Most criminal cases never go to trial, because the defendant and prosecuting attorney will make a settlement agreement (also known as a “plea bargain”) in exchange for a sentence that isn’t as harsh. But, if your case does go to trial, one of the keys to the success of your defense is to convince the jury why you have been falsely accused. Your attorney will try to create a narrative that will resonate with the members of the jury, and he or she will reinforce any pre-existing beliefs that they may have — that is, if they work in your favor. Developing a solid theory that proves your innocence and presenting it effectively is the goal of every criminal defense lawyer.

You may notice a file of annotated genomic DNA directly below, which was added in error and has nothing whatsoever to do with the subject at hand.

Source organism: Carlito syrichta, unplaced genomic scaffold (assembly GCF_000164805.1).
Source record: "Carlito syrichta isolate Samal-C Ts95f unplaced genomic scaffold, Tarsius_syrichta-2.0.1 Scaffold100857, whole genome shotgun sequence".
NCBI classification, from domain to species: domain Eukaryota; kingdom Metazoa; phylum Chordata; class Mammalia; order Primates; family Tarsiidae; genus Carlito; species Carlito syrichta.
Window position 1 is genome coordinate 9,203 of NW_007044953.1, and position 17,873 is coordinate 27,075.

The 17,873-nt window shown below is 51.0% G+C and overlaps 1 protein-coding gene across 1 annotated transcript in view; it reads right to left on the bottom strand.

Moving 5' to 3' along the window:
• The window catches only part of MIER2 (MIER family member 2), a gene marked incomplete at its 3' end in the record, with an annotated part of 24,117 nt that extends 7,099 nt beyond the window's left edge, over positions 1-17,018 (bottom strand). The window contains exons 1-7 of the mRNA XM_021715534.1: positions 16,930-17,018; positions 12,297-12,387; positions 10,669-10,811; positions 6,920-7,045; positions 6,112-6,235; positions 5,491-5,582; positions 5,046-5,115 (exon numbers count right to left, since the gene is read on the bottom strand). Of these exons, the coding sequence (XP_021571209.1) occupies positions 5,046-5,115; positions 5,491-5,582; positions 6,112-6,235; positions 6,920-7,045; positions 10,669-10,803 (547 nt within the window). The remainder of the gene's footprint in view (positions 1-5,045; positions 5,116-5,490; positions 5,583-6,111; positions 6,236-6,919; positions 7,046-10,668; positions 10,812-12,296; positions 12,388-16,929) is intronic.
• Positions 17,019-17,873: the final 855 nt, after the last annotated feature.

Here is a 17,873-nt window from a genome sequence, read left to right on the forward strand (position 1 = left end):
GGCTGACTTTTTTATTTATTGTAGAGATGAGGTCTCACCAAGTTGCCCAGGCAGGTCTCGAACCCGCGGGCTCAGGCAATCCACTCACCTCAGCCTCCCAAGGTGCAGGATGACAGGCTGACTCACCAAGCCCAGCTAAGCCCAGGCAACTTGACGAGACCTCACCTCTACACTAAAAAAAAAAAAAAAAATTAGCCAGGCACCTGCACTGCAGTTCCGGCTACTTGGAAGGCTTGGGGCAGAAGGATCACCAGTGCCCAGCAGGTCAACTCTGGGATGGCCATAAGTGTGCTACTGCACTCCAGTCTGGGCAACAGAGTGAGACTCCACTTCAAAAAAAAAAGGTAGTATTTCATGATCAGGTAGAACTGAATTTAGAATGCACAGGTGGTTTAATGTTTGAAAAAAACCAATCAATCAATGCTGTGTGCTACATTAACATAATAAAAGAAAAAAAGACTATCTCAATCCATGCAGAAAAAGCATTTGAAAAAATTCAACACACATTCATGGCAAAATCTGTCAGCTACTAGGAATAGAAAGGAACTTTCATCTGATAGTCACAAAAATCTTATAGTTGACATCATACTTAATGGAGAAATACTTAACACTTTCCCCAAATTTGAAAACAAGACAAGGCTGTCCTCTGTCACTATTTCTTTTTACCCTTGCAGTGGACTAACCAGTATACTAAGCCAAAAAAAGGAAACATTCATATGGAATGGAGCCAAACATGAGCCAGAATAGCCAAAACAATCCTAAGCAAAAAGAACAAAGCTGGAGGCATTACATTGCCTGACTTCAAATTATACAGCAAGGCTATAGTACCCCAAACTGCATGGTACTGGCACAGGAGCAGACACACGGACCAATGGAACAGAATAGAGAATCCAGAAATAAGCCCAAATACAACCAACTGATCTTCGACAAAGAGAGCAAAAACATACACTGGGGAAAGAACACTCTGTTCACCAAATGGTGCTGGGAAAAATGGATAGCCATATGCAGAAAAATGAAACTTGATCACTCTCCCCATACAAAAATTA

Felonies & Misdemeanors
Texas crimes can be classified as either misdemeanors or felonies, and they’re grouped into several categories with their own set of penalties. Misdemeanors can be seen as either Class A, B, or C; while felonies can be seen as first, second, or third degree. Because felonies are more serious crimes, the penalties will be harsher. Misdemeanors are less serious, so they’ll come with shorter sentences (usually in a county or state jail). Some felonies are classified as state-jail, which will also come with shorter sentences. And there are many felony crimes that can result in hefty fines and up to life in prison.
Types of Misdemeanor Crimes in the State of Texas